Tester bill a good lesson in democratic process
The Bozeman Daily Chronicle
As teachers, we are helping to develop our young students into citizens who are engaged, informed, and active participants in our democracy. The dual purpose of public school is not only to prepare our young people for the workplace, but also to prepare them for citizenship. One way students in social studies classes can participate in active citizenship, for example, is by investigating their communities for a problem that can be solved by public policy, searching for solutions, creating and proposing a public policy, and then following a plan to have that policy passed. They are learning, in short, how to craft public policy to make their communities better places to live, work, and learn. Students often learn best in a hands-on experiential environment where they can make their own discoveries, exploring the objects and phenomenon to be investigated, discussing their observations, testing their new ideas, and finding solutions.
The Forest Jobs and Restoration Act proposed by Sen. John Tester is a perfect example of how citizens with diverse opinions worked together to reach a consensus to solve problems in our state. The public policy process that made this solution consensus possible has parallels to the processes we study in ecology, which is the science concerned with the relationship of living things to each other and their natural environment. Students learn about how living things depend on each other. It is important for them to focus on the relationships they can see and to develop the idea of interdependence. Humans are a part of the ecological chain.
In the natural world, as in the political world/public policy world, everyone has to give and take a little bit in order for the system to completely work. Partnerships pay off for all involved. And that is the beauty of the Tester legislation. We saw what happened over the years, when each facet of the public held firmly to individual and opposing ideas — totally rejecting the stances of others. Nothing was solved. The Forest Jobs and Recreation Act, the product of the same kind of give and take our students study in ecology, proposes a new, better way that works for the whole ecosystem, in this case, our community. Logging beetle-infested trees, for example, will produce wood products and jobs. Reforestation will then occur, providing wildlife habitat and finally, revitalization of watersheds for healthy streams and clean water, benefitting our health and our outdoor traditions.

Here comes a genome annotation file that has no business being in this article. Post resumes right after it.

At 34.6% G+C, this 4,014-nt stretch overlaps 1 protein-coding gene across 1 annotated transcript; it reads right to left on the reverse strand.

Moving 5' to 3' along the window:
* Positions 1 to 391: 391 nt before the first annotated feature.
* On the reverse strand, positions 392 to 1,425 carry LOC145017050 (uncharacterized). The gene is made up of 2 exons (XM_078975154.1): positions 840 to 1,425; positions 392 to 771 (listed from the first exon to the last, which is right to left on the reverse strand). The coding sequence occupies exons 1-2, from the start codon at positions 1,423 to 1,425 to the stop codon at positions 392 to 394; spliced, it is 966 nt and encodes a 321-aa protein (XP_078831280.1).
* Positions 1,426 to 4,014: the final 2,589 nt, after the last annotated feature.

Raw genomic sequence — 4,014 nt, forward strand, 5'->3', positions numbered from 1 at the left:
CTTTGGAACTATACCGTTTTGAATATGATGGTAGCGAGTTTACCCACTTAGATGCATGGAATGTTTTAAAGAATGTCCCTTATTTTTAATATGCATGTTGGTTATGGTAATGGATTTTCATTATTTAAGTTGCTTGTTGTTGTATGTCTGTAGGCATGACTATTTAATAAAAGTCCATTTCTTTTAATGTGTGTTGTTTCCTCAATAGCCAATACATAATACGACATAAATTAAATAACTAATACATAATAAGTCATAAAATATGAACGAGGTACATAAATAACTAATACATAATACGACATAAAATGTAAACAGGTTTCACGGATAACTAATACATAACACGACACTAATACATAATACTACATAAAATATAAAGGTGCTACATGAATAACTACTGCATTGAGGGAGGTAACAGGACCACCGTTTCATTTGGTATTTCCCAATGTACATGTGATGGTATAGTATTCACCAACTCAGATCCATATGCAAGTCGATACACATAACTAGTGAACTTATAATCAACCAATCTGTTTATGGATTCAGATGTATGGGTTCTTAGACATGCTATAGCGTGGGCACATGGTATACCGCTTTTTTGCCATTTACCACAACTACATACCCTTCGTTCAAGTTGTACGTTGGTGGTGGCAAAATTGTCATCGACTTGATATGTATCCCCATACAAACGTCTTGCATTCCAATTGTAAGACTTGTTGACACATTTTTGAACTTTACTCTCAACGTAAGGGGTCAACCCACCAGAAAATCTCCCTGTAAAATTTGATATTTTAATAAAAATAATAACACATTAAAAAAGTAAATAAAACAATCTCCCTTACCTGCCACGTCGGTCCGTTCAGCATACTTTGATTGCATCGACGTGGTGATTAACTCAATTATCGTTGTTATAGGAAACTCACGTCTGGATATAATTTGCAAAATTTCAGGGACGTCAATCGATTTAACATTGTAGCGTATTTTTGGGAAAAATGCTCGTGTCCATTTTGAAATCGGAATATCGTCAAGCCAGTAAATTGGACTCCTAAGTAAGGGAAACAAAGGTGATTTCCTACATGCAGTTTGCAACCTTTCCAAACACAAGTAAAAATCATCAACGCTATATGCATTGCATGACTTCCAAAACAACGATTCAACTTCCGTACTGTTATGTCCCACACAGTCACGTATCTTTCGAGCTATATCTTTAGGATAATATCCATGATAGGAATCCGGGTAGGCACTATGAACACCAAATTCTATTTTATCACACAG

We applaud the efforts of the various interests in timber and conservation who had the foresight and integrity to give a little in order to work toward a solution that will be for the better good of all. What a beautiful example of the democratic process at work, and a great model for our students who are learning about the value of civic engagement.
As educators, we understand the importance of protecting some of our wild icons as places where young people can get out and learn about the natural world. As members of the community, we understand the need to help struggling families draw paychecks that will support them here, and as parents, we understand the need to pass down our outdoor traditions like fishing and hunting to our children — and theirs.
We look forward as Montana citizens to enjoying a future for ourselves, for our children and our students, and our grandchildren protected by “a common sense bill that will create jobs in Montana’s forests, keep communities safe, protect clean water and safeguard Montana’s hunting and fishing habitat for future generations.” We commend Tester for reaching out to so many diverse interests and constituencies to find common ground and for his commitment to a made-in-Montana solution that will work for everyone who loves our forests.
Sally Brougton, 2009 Montana Teacher of the Year, is a 6-8 grade social studies teacher at Monforton School in Bozeman. Deanna Collins, State Science Teacher Finalist, teaches 4th grade science at Monforton.